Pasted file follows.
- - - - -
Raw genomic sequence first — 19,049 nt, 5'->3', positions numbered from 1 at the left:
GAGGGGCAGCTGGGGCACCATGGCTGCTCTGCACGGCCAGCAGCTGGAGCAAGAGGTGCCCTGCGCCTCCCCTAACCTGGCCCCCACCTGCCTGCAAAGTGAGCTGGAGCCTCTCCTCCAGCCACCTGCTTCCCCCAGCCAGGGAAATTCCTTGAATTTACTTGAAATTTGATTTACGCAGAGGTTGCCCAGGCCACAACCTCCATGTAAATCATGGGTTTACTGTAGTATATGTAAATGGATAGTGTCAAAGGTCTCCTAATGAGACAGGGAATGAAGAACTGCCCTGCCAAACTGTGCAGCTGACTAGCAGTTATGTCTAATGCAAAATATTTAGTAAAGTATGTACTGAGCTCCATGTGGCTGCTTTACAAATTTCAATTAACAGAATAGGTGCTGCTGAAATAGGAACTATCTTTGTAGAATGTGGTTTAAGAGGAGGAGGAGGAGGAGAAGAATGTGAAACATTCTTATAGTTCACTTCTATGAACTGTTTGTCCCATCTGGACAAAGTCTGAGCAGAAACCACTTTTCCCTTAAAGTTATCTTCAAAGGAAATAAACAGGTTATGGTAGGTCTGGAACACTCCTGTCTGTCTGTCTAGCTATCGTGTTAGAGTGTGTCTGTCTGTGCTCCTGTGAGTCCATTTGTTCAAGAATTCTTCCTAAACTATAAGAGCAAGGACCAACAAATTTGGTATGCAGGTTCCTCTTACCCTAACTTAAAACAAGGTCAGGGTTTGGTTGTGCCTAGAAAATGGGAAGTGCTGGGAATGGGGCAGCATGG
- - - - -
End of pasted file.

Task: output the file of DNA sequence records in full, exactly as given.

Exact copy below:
Raw genomic sequence first — 19,049 nt, 5'->3', positions numbered from 1 at the left:
GAGGGGCAGCTGGGGCACCATGGCTGCTCTGCACGGCCAGCAGCTGGAGCAAGAGGTGCCCTGCGCCTCCCCTAACCTGGCCCCCACCTGCCTGCAAAGTGAGCTGGAGCCTCTCCTCCAGCCACCTGCTTCCCCCAGCCAGGGAAATTCCTTGAATTTACTTGAAATTTGATTTACGCAGAGGTTGCCCAGGCCACAACCTCCATGTAAATCATGGGTTTACTGTAGTATATGTAAATGGATAGTGTCAAAGGTCTCCTAATGAGACAGGGAATGAAGAACTGCCCTGCCAAACTGTGCAGCTGACTAGCAGTTATGTCTAATGCAAAATATTTAGTAAAGTATGTACTGAGCTCCATGTGGCTGCTTTACAAATTTCAATTAACAGAATAGGTGCTGCTGAAATAGGAACTATCTTTGTAGAATGTGGTTTAAGAGGAGGAGGAGGAGGAGAAGAATGTGAAACATTCTTATAGTTCACTTCTATGAACTGTTTGTCCCATCTGGACAAAGTCTGAGCAGAAACCACTTTTCCCTTAAAGTTATCTTCAAAGGAAATAAACAGGTTATGGTAGGTCTGGAACACTCCTGTCTGTCTGTCTAGCTATCGTGTTAGAGTGTGTCTGTCTGTGCTCCTGTGAGTCCATTTGTTCAAGAATTCTTCCTAAACTATAAGAGCAAGGACCAACAAATTTGGTATGCAGGTTCCTCTTACCCTAACTTAAAACAAGGTCAGGGTTTGGTTGTGCCTAGAAAATGGGAAGTGCTGGGAATGGGGCAGCATGG